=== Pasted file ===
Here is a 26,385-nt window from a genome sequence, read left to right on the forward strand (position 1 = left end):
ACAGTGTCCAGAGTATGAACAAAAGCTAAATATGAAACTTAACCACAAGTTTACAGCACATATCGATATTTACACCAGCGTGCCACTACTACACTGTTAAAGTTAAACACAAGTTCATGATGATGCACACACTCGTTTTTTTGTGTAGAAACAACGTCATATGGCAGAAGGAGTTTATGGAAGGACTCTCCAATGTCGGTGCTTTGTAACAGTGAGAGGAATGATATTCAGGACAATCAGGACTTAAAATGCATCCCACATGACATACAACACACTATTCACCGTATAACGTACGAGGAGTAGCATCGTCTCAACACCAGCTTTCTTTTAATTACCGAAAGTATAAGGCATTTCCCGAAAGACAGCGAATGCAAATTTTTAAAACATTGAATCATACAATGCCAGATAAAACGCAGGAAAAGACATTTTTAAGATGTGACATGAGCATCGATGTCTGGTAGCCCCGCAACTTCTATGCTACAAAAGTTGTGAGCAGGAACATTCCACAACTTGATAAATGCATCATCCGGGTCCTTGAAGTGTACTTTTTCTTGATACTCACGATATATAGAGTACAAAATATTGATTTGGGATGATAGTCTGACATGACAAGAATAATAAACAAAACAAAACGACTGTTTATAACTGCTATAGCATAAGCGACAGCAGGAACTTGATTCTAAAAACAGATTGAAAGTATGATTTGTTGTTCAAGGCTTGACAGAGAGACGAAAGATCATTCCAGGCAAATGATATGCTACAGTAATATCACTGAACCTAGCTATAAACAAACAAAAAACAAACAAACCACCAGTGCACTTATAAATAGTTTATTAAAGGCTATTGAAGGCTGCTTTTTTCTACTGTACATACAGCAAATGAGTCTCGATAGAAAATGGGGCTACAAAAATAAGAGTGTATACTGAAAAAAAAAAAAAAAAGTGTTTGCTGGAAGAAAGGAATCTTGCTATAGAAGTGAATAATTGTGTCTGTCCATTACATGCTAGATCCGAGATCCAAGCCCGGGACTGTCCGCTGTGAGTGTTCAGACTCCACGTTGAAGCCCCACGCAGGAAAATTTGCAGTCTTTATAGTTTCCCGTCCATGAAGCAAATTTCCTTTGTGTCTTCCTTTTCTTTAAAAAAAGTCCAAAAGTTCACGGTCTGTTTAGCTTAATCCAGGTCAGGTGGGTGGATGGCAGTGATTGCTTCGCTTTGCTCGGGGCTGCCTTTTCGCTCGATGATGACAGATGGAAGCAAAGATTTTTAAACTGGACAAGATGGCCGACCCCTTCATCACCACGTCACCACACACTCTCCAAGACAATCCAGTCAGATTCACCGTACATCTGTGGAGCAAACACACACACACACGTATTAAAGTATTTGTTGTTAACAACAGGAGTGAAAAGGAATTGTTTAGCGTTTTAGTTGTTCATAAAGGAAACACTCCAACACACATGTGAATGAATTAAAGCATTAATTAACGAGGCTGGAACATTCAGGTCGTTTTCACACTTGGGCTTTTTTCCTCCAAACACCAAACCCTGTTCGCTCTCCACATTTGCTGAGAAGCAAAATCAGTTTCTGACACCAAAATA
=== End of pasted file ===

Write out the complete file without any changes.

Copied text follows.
Here is a 26,385-nt window from a genome sequence, read left to right on the forward strand (position 1 = left end):
ACAGTGTCCAGAGTATGAACAAAAGCTAAATATGAAACTTAACCACAAGTTTACAGCACATATCGATATTTACACCAGCGTGCCACTACTACACTGTTAAAGTTAAACACAAGTTCATGATGATGCACACACTCGTTTTTTTGTGTAGAAACAACGTCATATGGCAGAAGGAGTTTATGGAAGGACTCTCCAATGTCGGTGCTTTGTAACAGTGAGAGGAATGATATTCAGGACAATCAGGACTTAAAATGCATCCCACATGACATACAACACACTATTCACCGTATAACGTACGAGGAGTAGCATCGTCTCAACACCAGCTTTCTTTTAATTACCGAAAGTATAAGGCATTTCCCGAAAGACAGCGAATGCAAATTTTTAAAACATTGAATCATACAATGCCAGATAAAACGCAGGAAAAGACATTTTTAAGATGTGACATGAGCATCGATGTCTGGTAGCCCCGCAACTTCTATGCTACAAAAGTTGTGAGCAGGAACATTCCACAACTTGATAAATGCATCATCCGGGTCCTTGAAGTGTACTTTTTCTTGATACTCACGATATATAGAGTACAAAATATTGATTTGGGATGATAGTCTGACATGACAAGAATAATAAACAAAACAAAACGACTGTTTATAACTGCTATAGCATAAGCGACAGCAGGAACTTGATTCTAAAAACAGATTGAAAGTATGATTTGTTGTTCAAGGCTTGACAGAGAGACGAAAGATCATTCCAGGCAAATGATATGCTACAGTAATATCACTGAACCTAGCTATAAACAAACAAAAAACAAACAAACCACCAGTGCACTTATAAATAGTTTATTAAAGGCTATTGAAGGCTGCTTTTTTCTACTGTACATACAGCAAATGAGTCTCGATAGAAAATGGGGCTACAAAAATAAGAGTGTATACTGAAAAAAAAAAAAAAAAGTGTTTGCTGGAAGAAAGGAATCTTGCTATAGAAGTGAATAATTGTGTCTGTCCATTACATGCTAGATCCGAGATCCAAGCCCGGGACTGTCCGCTGTGAGTGTTCAGACTCCACGTTGAAGCCCCACGCAGGAAAATTTGCAGTCTTTATAGTTTCCCGTCCATGAAGCAAATTTCCTTTGTGTCTTCCTTTTCTTTAAAAAAAGTCCAAAAGTTCACGGTCTGTTTAGCTTAATCCAGGTCAGGTGGGTGGATGGCAGTGATTGCTTCGCTTTGCTCGGGGCTGCCTTTTCGCTCGATGATGACAGATGGAAGCAAAGATTTTTAAACTGGACAAGATGGCCGACCCCTTCATCACCACGTCACCACACACTCTCCAAGACAATCCAGTCAGATTCACCGTACATCTGTGGAGCAAACACACACACACACGTATTAAAGTATTTGTTGTTAACAACAGGAGTGAAAAGGAATTGTTTAGCGTTTTAGTTGTTCATAAAGGAAACACTCCAACACACATGTGAATGAATTAAAGCATTAATTAACGAGGCTGGAACATTCAGGTCGTTTTCACACTTGGGCTTTTTTCCTCCAAACACCAAACCCTGTTCGCTCTCCACATTTGCTGAGAAGCAAAATCAGTTTCTGACACCAAAATA